Wednesday, April 26, 2006

Just Picture Them In Their Underwear

Public speaking is the number one fear of people in this country. We're more scared of this than death, snakes, being burglarized or even mugged. In fact, once a student in one of my speech classes actually used the excuse of getting mugged in order to delay his speech. There really was never a way of verifying whether or not he was actually mugged but I will tell you this, if he was sweating and stuttering half as much before being mugged as he was during his speech, no one would have bothered him.

I cannot identify with this fear. I've never really had a problem getting up in front of people to talk. Even when I have to wing it, it's no big deal. Sure, it's taken a while and a lot of practice in order for me to feel comfortable in front of a crowd of strangers but even before I was comfortable, I've never really been afraid. Today it's one of my favorite things to do. Maybe I'm missing something or maybe I'm crazy, I don't know.

I know this isn't normal. I know most people have to really work at getting up just the nerve it takes to stand up, much less use technique and aids to involve your audience. There is a lot of advice on how to do this. People will tell you to use handouts or ask questions or have a gimmick but the truth is, none of this will really make you better. It will get you through the act of speaking and, hopefully, give your audience something to look at but it won't make you better. I have seen just about every technique possible over the years: tossing food into the audience, calling people up on stage, doing a headstand in the middle of a speech and laying on the floor. Though these things get attention, they don't really get the job done if the person using the technique doesn't want to be there.

A lot of us have seen good speakers, I have no doubt. Even more though, we've seen bad ones. Two weeks ago, in fact, I sat through an hour presentation done by a man that could make millions as a hypnotist. Unfortunately, he doesn't realize this and is stuck making only thousands as an auditor. As he droned on and on about numbers and rules I thought "doesn't he know this is boring?" Probably not because it's probably not boring to him. But that doesn't make him good or his material interesting. That's what a lot of people miss when they're speaking in front of people, the audience has a different perspective. You can't just tell them information, you have to sell it to them. If the material is dry, say so. Acknowledge the obvious and the audience will respond.

This brings me to the reason for this entire post. Last night I had to give a presentation that I'd been preparing for over the last couple of weeks. I was presenting something that was both new and complicated for the audience. I had to do it in a way that didn't intimidate anyone and yet still armed them with the information they would need when they walked out of the room. In addition to that, I had to sell them on the idea in the first place. I was prepared. But so were they.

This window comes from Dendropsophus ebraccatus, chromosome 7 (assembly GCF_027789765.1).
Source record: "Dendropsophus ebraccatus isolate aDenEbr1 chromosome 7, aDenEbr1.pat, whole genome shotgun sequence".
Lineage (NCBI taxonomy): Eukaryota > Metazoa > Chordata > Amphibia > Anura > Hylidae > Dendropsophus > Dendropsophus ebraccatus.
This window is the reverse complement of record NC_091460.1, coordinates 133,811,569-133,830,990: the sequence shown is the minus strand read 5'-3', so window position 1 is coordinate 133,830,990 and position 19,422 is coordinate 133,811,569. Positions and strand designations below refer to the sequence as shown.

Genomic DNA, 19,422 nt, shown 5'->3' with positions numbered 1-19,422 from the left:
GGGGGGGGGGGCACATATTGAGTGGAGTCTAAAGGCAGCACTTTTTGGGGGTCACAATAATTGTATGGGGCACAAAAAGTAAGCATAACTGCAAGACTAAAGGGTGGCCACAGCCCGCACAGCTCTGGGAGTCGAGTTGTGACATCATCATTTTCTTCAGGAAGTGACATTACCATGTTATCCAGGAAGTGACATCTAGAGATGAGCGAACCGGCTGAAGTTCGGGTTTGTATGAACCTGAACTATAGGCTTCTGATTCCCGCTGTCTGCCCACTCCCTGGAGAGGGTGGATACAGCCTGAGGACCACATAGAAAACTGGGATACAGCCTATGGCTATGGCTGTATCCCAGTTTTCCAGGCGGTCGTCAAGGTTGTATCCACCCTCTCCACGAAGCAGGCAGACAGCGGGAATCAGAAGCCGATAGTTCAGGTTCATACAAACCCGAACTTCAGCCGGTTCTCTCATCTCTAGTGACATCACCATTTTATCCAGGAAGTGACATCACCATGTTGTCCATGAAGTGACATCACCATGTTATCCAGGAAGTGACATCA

Five minutes into the presentation, the questions started. They were firing them off, left and right. I had all the answers, I think. I made jokes. I made points. I had to shut a few people down a few times. They weren't happy, but I think it turned out well. Seven new contracts were signed which I know means nothing to a reader in this context but trust me, it's BIG. Most of all, it reminded me that no matter how good you think you are or how prepared you might be, there is always a reason to try to be better. And maybe a little afraid.

6 comments:

GirlGoyle said...

And in the audience you always have Mr. or Mrs. Knowitall. Ugh!

justrun said...

Oh yes, there's always one.

Runner Girl FL said...

Good job!! It isn't easy to be so 'ON' for a presentation no matter now not nervous you are.

Bre said...

Don't you love that feeling of shutting them down? It's like winning and I love to win!

justacoolcat said...

Good work. 7 flies with one swat, err contracts, is working it like a champ.

Keri said...

You are so so lucky. I am one of those with total fear of getting up in front of people. And my favorite job ever was software testing/technical spec writing/training for a company in the cities. Worst days on the job? Training days, of course. Not bad when I had one-on-ones with just a couple of people and could go to their office, but when I had to get up in front of an entire department to demo the new software and walk them through it? Killer migraine days.

I wish I had that ease in front of a crowd because I want to go back into that line of work...